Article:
- The authors:
Tamara V. Babiyan
- Pages: 570-578
- Section: INTERRELATION BETWEEN FUNCTIONAL APPROACHES OF INTERCULTURAL COMMUNICATION AND INTERPRETATION ISSUES
- URL: http://conferences-ifl.rudn.ru/ru/2686-8199-2019-6-570-578/
Abstract. The study of the paremiologicalcorpus of individual
linguistic cultures seems to be extremely important for the correct interrelation and understanding of the cultures.We are targeted at disclosing the mechanisms through which the mentality
of both nations and linguocultures is represented in Russian and
English proverbs and sayings, at showing the system of valuesconnected with the notion of family as a core concept for both
the abovementioned cultures. Proverbs are integralpart of the
language of the people, incorporating and directly reflecting historical, cultural andlinguistic features of the nation, thus being a
representation of past experience through the prism of the present.
An analysis of the dictionaries of the proverbs of the Russian and
English languages made it possible to identify the main thematic
groups of language units that reflect family relationships in the
linguistic culture of both ethnic groups. The most widely represented of them can be distinguished:
proverbs in which the role of man and woman in the family is
noted: a woman’s road is from the stove to the threshold, a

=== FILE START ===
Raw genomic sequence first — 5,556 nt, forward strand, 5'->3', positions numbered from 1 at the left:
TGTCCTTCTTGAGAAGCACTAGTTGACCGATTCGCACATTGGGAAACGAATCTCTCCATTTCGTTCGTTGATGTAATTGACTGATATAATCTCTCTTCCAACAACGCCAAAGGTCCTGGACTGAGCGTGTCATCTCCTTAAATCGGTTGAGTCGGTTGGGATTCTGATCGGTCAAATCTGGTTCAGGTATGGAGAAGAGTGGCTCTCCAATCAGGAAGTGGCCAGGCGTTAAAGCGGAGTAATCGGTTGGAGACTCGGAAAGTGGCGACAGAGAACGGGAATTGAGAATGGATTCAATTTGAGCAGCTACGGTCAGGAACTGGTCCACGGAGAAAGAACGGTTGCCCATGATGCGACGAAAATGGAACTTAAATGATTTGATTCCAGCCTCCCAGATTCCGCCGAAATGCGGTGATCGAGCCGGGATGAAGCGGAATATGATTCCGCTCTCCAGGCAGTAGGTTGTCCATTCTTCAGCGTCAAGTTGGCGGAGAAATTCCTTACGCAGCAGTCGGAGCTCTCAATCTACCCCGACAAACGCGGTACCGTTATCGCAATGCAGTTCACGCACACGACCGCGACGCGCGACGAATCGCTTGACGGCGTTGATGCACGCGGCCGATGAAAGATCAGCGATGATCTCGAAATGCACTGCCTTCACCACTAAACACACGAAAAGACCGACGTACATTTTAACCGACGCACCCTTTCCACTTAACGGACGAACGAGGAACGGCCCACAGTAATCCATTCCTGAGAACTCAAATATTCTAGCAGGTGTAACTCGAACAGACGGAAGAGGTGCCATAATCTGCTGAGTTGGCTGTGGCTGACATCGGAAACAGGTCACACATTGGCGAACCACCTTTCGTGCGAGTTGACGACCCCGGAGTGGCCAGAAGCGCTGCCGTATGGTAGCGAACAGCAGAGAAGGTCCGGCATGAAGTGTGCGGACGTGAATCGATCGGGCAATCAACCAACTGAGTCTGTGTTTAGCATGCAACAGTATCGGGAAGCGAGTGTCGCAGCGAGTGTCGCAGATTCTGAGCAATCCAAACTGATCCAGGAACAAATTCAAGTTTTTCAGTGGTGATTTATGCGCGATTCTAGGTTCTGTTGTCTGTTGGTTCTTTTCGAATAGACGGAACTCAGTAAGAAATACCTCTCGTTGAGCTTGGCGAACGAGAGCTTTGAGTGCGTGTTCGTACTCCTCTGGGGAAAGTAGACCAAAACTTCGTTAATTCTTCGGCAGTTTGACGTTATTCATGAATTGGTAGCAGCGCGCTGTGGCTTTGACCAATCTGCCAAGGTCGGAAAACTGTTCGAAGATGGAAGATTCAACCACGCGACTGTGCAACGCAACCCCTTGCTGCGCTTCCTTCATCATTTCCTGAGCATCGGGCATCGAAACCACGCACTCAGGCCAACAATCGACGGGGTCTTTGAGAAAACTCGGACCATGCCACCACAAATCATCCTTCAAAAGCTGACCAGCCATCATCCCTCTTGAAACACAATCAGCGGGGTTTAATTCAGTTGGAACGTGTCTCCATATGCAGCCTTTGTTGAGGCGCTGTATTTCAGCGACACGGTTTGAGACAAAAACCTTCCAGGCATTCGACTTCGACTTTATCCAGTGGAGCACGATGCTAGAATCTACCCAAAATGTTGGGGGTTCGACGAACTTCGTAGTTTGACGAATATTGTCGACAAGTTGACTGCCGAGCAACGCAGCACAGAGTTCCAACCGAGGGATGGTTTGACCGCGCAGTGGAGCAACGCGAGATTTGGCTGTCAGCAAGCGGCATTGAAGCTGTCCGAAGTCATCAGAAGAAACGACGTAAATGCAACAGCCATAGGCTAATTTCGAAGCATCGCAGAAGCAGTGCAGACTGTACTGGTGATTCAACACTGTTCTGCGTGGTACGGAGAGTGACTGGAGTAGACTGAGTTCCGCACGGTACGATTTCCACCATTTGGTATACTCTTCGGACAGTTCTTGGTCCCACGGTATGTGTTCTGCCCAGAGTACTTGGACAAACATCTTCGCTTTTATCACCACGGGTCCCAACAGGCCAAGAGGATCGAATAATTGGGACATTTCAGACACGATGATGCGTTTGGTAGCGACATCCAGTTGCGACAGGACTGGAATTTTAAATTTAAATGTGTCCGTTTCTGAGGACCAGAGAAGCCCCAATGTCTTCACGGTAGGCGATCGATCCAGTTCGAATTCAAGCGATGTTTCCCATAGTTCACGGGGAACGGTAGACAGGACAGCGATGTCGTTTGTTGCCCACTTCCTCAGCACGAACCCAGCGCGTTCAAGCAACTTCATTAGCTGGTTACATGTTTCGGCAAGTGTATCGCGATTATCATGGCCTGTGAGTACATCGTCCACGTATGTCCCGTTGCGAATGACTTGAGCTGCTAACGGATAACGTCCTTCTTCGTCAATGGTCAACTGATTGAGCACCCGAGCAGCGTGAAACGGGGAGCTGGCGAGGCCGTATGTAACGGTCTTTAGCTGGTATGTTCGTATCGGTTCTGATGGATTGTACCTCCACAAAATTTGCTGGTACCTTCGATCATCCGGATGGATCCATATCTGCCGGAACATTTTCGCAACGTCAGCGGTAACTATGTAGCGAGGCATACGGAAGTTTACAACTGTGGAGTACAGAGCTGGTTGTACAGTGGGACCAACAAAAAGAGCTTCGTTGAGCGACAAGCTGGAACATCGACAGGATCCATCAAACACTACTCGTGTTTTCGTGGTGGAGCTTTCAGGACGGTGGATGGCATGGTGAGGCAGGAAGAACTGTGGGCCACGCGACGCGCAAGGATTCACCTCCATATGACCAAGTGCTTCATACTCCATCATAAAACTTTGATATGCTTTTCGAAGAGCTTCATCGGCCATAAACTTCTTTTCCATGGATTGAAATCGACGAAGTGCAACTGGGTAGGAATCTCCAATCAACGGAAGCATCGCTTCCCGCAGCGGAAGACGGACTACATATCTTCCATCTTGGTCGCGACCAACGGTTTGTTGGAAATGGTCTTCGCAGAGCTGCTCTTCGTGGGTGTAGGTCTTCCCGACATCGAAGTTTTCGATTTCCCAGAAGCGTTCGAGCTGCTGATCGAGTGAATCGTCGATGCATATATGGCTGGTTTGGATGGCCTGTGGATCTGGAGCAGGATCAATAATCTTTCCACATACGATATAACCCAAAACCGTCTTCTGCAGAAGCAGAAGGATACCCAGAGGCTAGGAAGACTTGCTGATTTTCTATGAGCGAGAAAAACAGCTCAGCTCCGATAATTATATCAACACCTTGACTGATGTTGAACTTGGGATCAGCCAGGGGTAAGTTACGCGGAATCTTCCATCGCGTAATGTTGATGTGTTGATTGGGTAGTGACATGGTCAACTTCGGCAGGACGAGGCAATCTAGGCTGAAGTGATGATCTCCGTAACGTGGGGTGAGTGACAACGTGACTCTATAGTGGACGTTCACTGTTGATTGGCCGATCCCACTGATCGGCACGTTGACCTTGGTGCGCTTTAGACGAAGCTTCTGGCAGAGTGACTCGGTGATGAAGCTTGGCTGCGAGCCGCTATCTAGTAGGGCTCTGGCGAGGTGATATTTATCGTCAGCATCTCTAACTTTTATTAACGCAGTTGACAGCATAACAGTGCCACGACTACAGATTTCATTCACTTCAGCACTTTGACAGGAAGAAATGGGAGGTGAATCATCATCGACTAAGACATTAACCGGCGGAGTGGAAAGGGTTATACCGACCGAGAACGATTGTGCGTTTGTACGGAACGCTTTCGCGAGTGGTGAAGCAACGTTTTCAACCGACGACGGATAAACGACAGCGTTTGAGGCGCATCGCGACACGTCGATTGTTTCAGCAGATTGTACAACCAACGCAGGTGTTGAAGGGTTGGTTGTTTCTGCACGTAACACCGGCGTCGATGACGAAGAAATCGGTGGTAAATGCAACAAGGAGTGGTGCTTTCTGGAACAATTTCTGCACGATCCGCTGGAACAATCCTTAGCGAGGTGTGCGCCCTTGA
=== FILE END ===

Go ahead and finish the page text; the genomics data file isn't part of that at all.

woman’s place is at home;
proverbs in which there is a contrast between a good and a bad
spouse: you get old with a bad wife, you get younger with a good
wife; a virtuous woman is a source of honor toher husband, a
vicious one causes him disgrace;
proverbs that emphasize the importance of choosing a life partner: choose a wife not in a round dance, but in a garden; choose
your wife on Saturday, not on Sunday;
proverbs reflecting the idea that a husband and wife are a single
whole: without a wife – as without a hat, women are necessary
proverbs that describe the love of children: mother’s affection
knows no end, a mother’s love never ages;
proverbs that express the idea that children are similar / dissimilar to their parents: an apple doesn’t fall far from an apple tree;
like father, like son; every family has a black sheep.
Keywords: phraseological unit, intercultural communication,
Tamara V. Babiyan
Southern Federal University
ORCID ID: 0000-0002-6120-6673
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